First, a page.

7th grade science project ideas

Home

Science Fair Project: Yes You Can Actually Make Your Own Thermometer

You can be a hero to your friends and family because you never have to go out in the cold again without being properly dressed after you have done this project and have your own thermometer.

The bulb thermometer is the common glass thermometer. Most are made with a fluid called mercury.

Bulb thermometers are based on the principle that a liquid changes its volume relative to its temperature. Liquids take up less space when they are cold and more space when they are warm.

You may have noticed that liquids like water, milk and cooking oil all take up more or less space as their temperatures change. In these cases, the change in volume is fairly small. All bulb thermometers use a fairly large bulb and a narrow tube to accentuate the change in volume. You can see this for yourself by making your own bulb thermometer.

For your science fair project you will need certain materials including two glass jars. Obtain jars with water tight lids. The lids may be plastic or metal and the screw on type will serve you best. You will also need a large nail, hammer, silly putty, two straws, marking pen, water and a thermometer.

To do this science fair project for eighth grade or any other grade you must punch a hole somewhere near the middle of the lid of the jars. You may use a drill if you wish or you may use the hammer and nail. The hole should be about the same size as the diameter of the straw.

Insert the end of the straw into the hole, and then seal around the hole with silly putty both on the inside and the outside of the lid. If you are not using silly putty, you may use plumber's putty or caulk or chewing gum. Fill jars with cold water. You can do this either by filling it with water and leaving it in the refrigerator overnight, or by making some ice water in a pitcher and then pouring the ice water into your jar. No ice in the jar please.

You may add some food coloring if you desire and shake it up.

You want the jar filled to the brim with cold water, as full as you can get it without overflowing.

Put the lid on the jar. When you screw on the cap, a little water may spill out the sides, and a little water may be visible in the straw. That's okay. Place the jar in your kitchen sink, plug the sink and run hot water into the sink until the sink is about half full. Watch the level of the liquid in the straw. You will see the water in the jar expanding. As the water in the jar gets warmer, it will expand and rise up the straw.

You have created a simple bulb thermometer. With an appropriate marker, mark the temperature on the straw. Use a real thermometer for reference the first time, then after that you will be able to use your home made thermometer to tell temperature.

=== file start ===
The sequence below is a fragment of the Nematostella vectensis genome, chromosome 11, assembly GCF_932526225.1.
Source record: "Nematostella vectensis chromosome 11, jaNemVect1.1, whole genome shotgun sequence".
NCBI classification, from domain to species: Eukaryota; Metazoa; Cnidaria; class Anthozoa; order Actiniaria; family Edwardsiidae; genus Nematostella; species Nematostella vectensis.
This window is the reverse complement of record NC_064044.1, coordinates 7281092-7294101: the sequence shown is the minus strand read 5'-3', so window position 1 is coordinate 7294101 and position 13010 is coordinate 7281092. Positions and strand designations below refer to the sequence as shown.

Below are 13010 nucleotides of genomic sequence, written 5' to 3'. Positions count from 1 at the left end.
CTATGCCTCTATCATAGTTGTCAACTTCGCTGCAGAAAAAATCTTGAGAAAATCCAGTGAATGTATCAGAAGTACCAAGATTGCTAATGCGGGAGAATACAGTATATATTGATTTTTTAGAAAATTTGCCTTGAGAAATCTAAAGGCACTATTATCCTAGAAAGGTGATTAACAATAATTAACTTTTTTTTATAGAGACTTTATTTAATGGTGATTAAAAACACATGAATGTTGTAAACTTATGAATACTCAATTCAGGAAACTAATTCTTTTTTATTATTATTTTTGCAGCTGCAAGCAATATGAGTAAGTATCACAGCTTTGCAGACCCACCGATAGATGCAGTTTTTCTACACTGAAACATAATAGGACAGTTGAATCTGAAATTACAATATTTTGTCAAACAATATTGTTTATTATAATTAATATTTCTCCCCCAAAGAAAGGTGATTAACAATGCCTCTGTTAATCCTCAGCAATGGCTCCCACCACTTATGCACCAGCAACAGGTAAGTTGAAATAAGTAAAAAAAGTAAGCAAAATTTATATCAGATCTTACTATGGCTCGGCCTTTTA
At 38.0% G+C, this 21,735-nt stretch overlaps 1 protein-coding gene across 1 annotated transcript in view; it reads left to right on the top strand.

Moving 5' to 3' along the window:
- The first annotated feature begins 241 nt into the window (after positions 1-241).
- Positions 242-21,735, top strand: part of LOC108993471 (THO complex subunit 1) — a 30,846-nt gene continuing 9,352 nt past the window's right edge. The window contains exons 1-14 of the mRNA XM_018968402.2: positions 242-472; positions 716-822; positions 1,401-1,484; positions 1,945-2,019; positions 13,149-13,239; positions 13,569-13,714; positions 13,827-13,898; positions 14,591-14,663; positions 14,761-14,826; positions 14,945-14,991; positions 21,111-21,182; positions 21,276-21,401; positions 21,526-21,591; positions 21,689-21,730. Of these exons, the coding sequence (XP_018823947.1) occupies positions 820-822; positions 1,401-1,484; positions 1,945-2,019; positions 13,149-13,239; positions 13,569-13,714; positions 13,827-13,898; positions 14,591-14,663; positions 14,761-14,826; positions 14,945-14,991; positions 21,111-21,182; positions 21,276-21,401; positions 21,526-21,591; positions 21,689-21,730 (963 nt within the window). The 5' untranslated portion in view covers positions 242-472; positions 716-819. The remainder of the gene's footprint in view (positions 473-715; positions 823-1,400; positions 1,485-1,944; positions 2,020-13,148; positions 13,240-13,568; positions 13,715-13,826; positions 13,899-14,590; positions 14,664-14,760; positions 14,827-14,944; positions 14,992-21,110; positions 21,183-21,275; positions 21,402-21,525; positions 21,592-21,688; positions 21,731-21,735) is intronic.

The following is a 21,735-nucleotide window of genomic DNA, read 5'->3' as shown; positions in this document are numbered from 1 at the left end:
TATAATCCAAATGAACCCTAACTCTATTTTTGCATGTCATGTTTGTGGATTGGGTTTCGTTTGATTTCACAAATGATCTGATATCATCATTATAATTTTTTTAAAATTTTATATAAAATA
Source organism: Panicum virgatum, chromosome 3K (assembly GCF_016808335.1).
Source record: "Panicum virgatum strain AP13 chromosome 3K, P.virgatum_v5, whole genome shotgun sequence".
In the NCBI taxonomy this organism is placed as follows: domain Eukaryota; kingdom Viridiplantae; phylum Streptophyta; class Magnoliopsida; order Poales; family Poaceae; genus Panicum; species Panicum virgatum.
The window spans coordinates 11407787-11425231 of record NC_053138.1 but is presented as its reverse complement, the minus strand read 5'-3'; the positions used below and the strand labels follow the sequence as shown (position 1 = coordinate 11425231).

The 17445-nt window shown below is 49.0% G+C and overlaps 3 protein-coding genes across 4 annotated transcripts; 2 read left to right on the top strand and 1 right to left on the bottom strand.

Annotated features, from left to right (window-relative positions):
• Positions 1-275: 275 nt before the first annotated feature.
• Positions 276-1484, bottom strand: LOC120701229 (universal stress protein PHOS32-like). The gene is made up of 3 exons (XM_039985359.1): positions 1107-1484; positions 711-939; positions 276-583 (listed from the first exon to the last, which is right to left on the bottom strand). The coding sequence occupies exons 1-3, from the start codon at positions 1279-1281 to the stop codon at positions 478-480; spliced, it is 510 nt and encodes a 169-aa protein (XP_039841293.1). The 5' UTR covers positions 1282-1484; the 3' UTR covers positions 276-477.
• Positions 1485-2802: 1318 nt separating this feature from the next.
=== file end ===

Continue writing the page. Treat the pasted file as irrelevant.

Using water in your thermometer is somewhat limiting. You will not be able to go below freezing at 32 degrees F or above boiling at 212 degrees (0 to 100C), which is the boiling point. This limitation should not really present a problem because if you are experimenting with your thermometer at home, it is not very likely that temperatures will go as low as freezing or as high as boiling. Because the "bulb" (the jar) is so large, it takes a long time for the thermometer to reach the same temperatures as the object it is measuring -- perhaps an hour or more. Because the top of the tube is open, the water can evaporate and pick up dust and debris. Sealing mercury in a small glass thermometer solves these problems. The small size of the bulb means that the bulb reaches the temperature of what it is measuring very quickly, and the tube in such a thermometer is micro-fine. Mercury also avoids the freezing and boiling problems associated with water. The reason we are using water in this experiment instead of mercury is for ease of handling.

To make this project more interesting, we suggest that you make two or more different thermometers using the instructions above. Use your imagination. Use any size jar, and different straws or tubes and then, calibrate the new thermometer and check to see which one is the most accurate. For your science fair project, you may wish to test two or three home made thermometers in the sun, in the house, or in partial sunlight to see which gives you the best results.

READ ON for more information on this "hot" project


 



 

seventh grade science fair project ideas

 

Site Map | Science Fair Projects | Tips for Science Teachers | Tips for Science Parents | Science Links
Preview | Testimonials About Us | Contact | Parents | FAQ | Disclaimer | Policies | Resources 1 2 3 4 5 6

© 2010 Terimore Institute